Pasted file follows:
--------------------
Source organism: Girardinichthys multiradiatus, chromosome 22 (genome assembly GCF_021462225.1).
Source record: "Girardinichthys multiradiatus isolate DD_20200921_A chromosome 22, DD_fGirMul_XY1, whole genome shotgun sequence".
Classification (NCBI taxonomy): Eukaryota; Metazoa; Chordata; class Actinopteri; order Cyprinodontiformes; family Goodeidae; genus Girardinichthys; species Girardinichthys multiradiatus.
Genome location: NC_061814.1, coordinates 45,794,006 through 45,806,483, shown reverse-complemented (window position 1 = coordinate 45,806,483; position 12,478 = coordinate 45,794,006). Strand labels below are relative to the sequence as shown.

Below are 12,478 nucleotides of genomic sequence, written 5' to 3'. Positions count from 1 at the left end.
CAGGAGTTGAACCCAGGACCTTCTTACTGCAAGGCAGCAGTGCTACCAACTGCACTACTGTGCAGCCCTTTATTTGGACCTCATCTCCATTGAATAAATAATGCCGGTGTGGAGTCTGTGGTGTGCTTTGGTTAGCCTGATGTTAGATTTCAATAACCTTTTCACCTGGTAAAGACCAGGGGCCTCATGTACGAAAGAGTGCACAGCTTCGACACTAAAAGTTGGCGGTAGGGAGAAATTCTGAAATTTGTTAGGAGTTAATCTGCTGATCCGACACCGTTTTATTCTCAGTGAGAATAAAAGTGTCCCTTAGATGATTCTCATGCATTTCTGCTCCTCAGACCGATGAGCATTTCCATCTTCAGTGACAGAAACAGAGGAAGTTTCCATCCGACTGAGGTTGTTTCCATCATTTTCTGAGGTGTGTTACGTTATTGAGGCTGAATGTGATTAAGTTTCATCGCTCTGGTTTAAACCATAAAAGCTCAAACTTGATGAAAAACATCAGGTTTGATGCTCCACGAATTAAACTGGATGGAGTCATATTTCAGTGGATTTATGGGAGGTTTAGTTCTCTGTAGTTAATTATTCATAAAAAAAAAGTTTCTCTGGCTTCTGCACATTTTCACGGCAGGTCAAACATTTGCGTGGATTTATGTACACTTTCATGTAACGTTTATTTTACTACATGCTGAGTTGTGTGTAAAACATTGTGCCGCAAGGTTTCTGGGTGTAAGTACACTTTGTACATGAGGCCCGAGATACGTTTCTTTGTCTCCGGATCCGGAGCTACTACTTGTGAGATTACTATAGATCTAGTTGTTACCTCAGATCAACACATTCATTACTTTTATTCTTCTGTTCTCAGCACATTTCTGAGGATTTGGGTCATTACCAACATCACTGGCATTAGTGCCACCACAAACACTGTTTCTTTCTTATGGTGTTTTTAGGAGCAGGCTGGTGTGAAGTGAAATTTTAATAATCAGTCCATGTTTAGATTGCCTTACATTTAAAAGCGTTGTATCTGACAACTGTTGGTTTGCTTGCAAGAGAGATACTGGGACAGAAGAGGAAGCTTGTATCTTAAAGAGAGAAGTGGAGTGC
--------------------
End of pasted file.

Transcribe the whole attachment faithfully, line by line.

Source organism: Girardinichthys multiradiatus, chromosome 22 (genome assembly GCF_021462225.1).
Source record: "Girardinichthys multiradiatus isolate DD_20200921_A chromosome 22, DD_fGirMul_XY1, whole genome shotgun sequence".
Classification (NCBI taxonomy): Eukaryota; Metazoa; Chordata; class Actinopteri; order Cyprinodontiformes; family Goodeidae; genus Girardinichthys; species Girardinichthys multiradiatus.
Genome location: NC_061814.1, coordinates 45,794,006 through 45,806,483, shown reverse-complemented (window position 1 = coordinate 45,806,483; position 12,478 = coordinate 45,794,006). Strand labels below are relative to the sequence as shown.

Below are 12,478 nucleotides of genomic sequence, written 5' to 3'. Positions count from 1 at the left end.
CAGGAGTTGAACCCAGGACCTTCTTACTGCAAGGCAGCAGTGCTACCAACTGCACTACTGTGCAGCCCTTTATTTGGACCTCATCTCCATTGAATAAATAATGCCGGTGTGGAGTCTGTGGTGTGCTTTGGTTAGCCTGATGTTAGATTTCAATAACCTTTTCACCTGGTAAAGACCAGGGGCCTCATGTACGAAAGAGTGCACAGCTTCGACACTAAAAGTTGGCGGTAGGGAGAAATTCTGAAATTTGTTAGGAGTTAATCTGCTGATCCGACACCGTTTTATTCTCAGTGAGAATAAAAGTGTCCCTTAGATGATTCTCATGCATTTCTGCTCCTCAGACCGATGAGCATTTCCATCTTCAGTGACAGAAACAGAGGAAGTTTCCATCCGACTGAGGTTGTTTCCATCATTTTCTGAGGTGTGTTACGTTATTGAGGCTGAATGTGATTAAGTTTCATCGCTCTGGTTTAAACCATAAAAGCTCAAACTTGATGAAAAACATCAGGTTTGATGCTCCACGAATTAAACTGGATGGAGTCATATTTCAGTGGATTTATGGGAGGTTTAGTTCTCTGTAGTTAATTATTCATAAAAAAAAAGTTTCTCTGGCTTCTGCACATTTTCACGGCAGGTCAAACATTTGCGTGGATTTATGTACACTTTCATGTAACGTTTATTTTACTACATGCTGAGTTGTGTGTAAAACATTGTGCCGCAAGGTTTCTGGGTGTAAGTACACTTTGTACATGAGGCCCGAGATACGTTTCTTTGTCTCCGGATCCGGAGCTACTACTTGTGAGATTACTATAGATCTAGTTGTTACCTCAGATCAACACATTCATTACTTTTATTCTTCTGTTCTCAGCACATTTCTGAGGATTTGGGTCATTACCAACATCACTGGCATTAGTGCCACCACAAACACTGTTTCTTTCTTATGGTGTTTTTAGGAGCAGGCTGGTGTGAAGTGAAATTTTAATAATCAGTCCATGTTTAGATTGCCTTACATTTAAAAGCGTTGTATCTGACAACTGTTGGTTTGCTTGCAAGAGAGATACTGGGACAGAAGAGGAAGCTTGTATCTTAAAGAGAGAAGTGGAGTGC